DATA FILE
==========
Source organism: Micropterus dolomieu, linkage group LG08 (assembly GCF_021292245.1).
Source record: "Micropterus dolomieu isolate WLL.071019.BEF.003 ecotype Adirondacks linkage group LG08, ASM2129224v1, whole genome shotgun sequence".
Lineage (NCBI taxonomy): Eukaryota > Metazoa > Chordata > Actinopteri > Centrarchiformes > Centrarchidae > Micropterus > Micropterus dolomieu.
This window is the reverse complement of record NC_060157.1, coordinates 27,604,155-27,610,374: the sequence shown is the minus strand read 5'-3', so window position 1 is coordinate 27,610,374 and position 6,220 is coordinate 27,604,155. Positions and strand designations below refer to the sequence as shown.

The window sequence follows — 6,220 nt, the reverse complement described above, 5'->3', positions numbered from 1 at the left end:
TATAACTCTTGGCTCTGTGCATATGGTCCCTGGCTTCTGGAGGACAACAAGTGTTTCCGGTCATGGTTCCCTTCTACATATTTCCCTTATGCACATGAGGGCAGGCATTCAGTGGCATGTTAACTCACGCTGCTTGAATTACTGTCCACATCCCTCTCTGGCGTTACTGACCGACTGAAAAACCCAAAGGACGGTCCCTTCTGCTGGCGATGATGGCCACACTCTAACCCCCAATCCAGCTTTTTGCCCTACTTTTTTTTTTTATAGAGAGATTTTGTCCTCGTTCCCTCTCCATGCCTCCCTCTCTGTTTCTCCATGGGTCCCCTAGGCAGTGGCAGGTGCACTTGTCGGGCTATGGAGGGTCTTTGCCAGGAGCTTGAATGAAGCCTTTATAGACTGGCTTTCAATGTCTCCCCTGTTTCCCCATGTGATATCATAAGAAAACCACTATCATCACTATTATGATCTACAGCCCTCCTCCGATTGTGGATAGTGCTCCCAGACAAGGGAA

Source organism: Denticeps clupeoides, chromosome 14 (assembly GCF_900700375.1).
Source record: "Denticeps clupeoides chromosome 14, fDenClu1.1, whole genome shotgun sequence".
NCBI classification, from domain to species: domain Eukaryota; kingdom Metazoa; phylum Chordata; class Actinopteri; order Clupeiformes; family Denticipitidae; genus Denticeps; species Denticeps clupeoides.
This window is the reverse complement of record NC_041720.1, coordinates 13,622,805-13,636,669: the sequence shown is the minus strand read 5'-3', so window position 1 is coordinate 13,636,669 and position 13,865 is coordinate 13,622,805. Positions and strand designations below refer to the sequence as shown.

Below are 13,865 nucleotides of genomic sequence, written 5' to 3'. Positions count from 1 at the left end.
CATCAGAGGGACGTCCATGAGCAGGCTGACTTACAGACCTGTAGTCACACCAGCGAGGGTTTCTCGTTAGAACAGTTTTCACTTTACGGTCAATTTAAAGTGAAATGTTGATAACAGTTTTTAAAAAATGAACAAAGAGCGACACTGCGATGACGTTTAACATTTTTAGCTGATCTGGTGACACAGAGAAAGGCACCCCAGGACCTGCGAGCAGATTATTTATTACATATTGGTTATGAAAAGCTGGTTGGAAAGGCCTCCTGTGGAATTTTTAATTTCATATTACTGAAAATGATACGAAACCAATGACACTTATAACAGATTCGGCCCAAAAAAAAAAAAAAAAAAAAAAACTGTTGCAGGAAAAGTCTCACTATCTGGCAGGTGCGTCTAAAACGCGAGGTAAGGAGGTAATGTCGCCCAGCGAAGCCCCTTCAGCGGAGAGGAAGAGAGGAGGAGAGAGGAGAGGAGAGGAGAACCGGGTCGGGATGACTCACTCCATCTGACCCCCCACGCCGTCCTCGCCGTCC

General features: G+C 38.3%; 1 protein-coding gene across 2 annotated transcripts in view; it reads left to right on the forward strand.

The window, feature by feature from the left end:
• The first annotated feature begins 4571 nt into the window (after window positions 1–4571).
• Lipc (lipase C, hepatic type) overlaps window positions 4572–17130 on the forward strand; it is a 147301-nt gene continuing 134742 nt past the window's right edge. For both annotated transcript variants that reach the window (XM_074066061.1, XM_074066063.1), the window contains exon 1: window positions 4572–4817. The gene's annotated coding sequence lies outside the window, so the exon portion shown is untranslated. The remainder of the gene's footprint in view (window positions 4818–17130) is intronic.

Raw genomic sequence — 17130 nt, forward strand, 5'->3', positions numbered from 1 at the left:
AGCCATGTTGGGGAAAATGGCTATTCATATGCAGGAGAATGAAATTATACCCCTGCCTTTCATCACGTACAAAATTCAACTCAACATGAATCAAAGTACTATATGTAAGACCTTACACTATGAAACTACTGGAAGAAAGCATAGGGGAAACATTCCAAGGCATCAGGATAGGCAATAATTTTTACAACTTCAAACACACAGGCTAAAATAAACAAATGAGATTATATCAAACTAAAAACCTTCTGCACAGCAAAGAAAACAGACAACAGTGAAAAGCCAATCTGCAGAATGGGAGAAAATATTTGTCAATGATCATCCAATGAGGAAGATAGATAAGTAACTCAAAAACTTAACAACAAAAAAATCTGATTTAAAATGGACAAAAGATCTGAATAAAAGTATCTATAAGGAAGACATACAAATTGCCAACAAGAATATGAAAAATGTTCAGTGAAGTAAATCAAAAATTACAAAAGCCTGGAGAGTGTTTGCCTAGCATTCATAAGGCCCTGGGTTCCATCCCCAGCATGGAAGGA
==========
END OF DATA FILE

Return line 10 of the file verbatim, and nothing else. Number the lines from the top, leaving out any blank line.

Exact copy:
This window is the reverse complement of record NC_041720.1, coordinates 13,622,805-13,636,669: the sequence shown is the minus strand read 5'-3', so window position 1 is coordinate 13,636,669 and position 13,865 is coordinate 13,622,805. Positions and strand designations below refer to the sequence as shown.